Theories of pathophysiology[edit]

Matrix metalloproteinases

One of the newest theories for the molecular basis of laminitis involves matrix metalloproteinases (MMPs). Metalloproteinases are enzymes that can degrade collagen, growth factors, and cytokines to remodel the extracellular matrix of tissues. To prevent tissue damage, they are regulated by tissue inhibitors of metalloproteinases (TIMPs). In cases of laminitis, an underlying cause is thought to cause an imbalance of MMPs and TIMPs, favoring MMPs, so that they may cleave substances within the extracellular matrix and therefore break down the basement membrane.[6] Since the basement membrane is the main link between the hoof wall and the connective tissue of P3, it is thought that its destruction results in their separation.[5] MMP-2 and MMP-9 are the primary enzymes thought to be linked to laminitis.[5]

Theories for development

There are multiple theories as to how laminitis develops. These include:

  1. Enzymatic and Inflammatory theories: The enzymatic theory postulates that increased blood flow to the foot brings in inflammatory cytokines or other substances to the hoof, where they increase production of MMPs, which subsequently break down the basement membrane. The inflammatory theory states that inflammatory mediators produce inflammation, but recognizes that MMP production occurs later. Therefore, this is possibly a 2-step process, beginning with inflammation and leading to MMP production and subsequent laminitis.[5]
  2. Vascular theory: Postulates that increases in capillary pressure, constriction of veins, and shunting of blood through anastomoses to bypass the capillaries, causes decreased blood and therefore decreased oxygen and nutrient delivery to lamellae. The end-result would be ischemia, leading to cellular death and breakdown between the lamellae. Subsequently, increased vascular permeability leads to edema within the hoof, compression of small vessels, and ischemia. Vasoactive amines may be partially to blame for changes in hoof blood flow.[5]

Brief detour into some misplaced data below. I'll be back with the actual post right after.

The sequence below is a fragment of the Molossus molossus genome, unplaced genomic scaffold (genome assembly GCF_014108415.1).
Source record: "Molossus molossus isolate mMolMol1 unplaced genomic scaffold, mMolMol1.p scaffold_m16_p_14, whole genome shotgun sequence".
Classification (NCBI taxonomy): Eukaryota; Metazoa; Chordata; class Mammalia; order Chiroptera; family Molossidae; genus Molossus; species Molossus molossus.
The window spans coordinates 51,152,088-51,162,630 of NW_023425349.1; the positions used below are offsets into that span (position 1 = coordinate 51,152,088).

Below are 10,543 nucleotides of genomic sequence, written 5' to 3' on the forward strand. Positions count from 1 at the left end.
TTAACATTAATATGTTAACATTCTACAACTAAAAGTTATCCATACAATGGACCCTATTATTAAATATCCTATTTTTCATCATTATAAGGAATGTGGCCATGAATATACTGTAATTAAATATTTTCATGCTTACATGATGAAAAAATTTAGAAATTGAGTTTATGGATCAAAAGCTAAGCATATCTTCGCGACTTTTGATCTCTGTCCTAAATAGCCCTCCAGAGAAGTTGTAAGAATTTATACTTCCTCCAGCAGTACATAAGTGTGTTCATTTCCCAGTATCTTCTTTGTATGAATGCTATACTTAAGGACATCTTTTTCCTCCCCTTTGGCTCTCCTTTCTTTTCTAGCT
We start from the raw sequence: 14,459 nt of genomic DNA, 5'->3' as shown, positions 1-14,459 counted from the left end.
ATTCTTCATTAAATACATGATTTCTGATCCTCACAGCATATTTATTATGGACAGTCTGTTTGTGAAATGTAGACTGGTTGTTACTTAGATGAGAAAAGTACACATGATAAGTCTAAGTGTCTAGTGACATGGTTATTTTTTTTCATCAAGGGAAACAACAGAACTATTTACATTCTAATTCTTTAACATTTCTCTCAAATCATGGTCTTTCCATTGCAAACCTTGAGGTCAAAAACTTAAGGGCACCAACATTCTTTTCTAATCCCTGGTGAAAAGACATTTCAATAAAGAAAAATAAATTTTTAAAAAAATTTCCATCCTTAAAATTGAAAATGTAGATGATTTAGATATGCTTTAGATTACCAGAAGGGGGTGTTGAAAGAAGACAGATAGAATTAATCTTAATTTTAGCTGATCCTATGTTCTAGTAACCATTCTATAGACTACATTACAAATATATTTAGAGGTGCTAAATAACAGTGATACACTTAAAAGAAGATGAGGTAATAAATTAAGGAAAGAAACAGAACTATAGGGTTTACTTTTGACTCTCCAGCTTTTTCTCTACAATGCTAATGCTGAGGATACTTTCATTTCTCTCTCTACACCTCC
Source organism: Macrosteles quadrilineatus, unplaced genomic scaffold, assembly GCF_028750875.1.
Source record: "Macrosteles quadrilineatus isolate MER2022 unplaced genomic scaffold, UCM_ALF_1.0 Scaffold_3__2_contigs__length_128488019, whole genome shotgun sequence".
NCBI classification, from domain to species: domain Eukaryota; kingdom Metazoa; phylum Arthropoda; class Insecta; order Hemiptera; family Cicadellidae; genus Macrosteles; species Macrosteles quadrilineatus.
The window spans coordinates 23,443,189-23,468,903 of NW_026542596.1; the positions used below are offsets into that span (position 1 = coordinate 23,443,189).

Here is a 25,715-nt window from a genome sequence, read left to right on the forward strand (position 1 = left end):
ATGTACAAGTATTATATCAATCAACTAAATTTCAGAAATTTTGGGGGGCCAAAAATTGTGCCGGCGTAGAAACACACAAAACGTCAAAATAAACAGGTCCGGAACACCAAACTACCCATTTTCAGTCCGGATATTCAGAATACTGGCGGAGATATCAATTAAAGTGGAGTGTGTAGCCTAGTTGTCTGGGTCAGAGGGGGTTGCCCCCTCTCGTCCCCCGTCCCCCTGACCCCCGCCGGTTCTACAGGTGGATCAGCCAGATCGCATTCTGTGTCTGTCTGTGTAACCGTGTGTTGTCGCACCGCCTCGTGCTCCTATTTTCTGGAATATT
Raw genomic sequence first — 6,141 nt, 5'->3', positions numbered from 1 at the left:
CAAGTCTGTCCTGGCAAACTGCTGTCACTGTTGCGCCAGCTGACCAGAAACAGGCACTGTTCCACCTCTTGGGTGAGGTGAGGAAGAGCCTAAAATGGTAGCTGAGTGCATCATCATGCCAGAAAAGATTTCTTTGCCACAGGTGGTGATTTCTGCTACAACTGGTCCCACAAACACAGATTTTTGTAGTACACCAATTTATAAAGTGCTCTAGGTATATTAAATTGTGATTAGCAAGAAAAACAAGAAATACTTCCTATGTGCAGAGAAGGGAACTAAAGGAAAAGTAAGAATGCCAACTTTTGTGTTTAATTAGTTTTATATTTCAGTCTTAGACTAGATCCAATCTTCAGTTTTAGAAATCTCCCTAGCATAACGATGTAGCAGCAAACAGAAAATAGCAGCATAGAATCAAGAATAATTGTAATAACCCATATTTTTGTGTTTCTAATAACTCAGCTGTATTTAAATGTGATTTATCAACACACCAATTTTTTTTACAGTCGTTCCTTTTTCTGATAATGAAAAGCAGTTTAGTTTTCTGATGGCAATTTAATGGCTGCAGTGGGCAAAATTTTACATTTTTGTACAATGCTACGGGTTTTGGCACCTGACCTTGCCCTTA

3. Metabolic theory: Insulin affects multiple processes within the body, including inflammation, blood flow, and tissue remodeling. Change in insulin regulation may lead to laminitis.[5] Hyperinsulinemia has been shown to cause increased length of the secondary lamellae and epidermal cell proliferation.[1]
  4. Traumatic theory: Concussion is thought to directly damage lamellae, and increased weight-bearing is thought to decrease blood supply to the foot.[5]

Rotation, sinking, and founder[edit]

Hoof sagittal section with massive inflammation and rotation of third phalanx.

Normally, the front of the third phalanx is parallel to the hoof wall and its lower surface should be roughly parallel to the ground surface. A single severe laminitic episode or repeated, less severe episodes can, depending upon the degree of separation of dermal and epidermal laminae, lead to either rotation or sinking of the pedal bone, both of which result in anatomical changes in the position of the coffin bone with visible separation of the laminae, colloquially known as founder. Rotation and distal displacement may occur in the same horse.[4] Both forms of displacement may lead to the coffin bone penetrating of the sole. Penetration of the sole is not inherently fatal; many horses have been returned to service by aggressive treatment by a veterinarian and farrier, but the treatment is time-consuming, difficult and expensive.

Rotation is the most common form of displacement, and in this case the tip of the coffin bone rotates downward.[4] The degree of rotation may be influenced by the severity of the initial attack and the time of initiation and aggressiveness of treatment. A combination of forces (e.g. the tension of the deep digital flexor tendon and the weight of the horse) result in the deep digital flexor tendon literally pulling the dorsal face of the coffin bone away from the inside of the hoof wall, which allows the coffin bone to rotate. Also, ligaments attaching the collateral cartilages to the digit, primarily in the palmar portion of the foot, possibly contribute to a difference in support from front to back. The body weight of the animal probably contributes to rotation of the coffin bone. Rotation results in an obvious misalignment between PII (the short pastern bone) and PIII (the coffin bone). If rotation of the third phalanx continues, its tip can eventually penetrate the sole of the foot.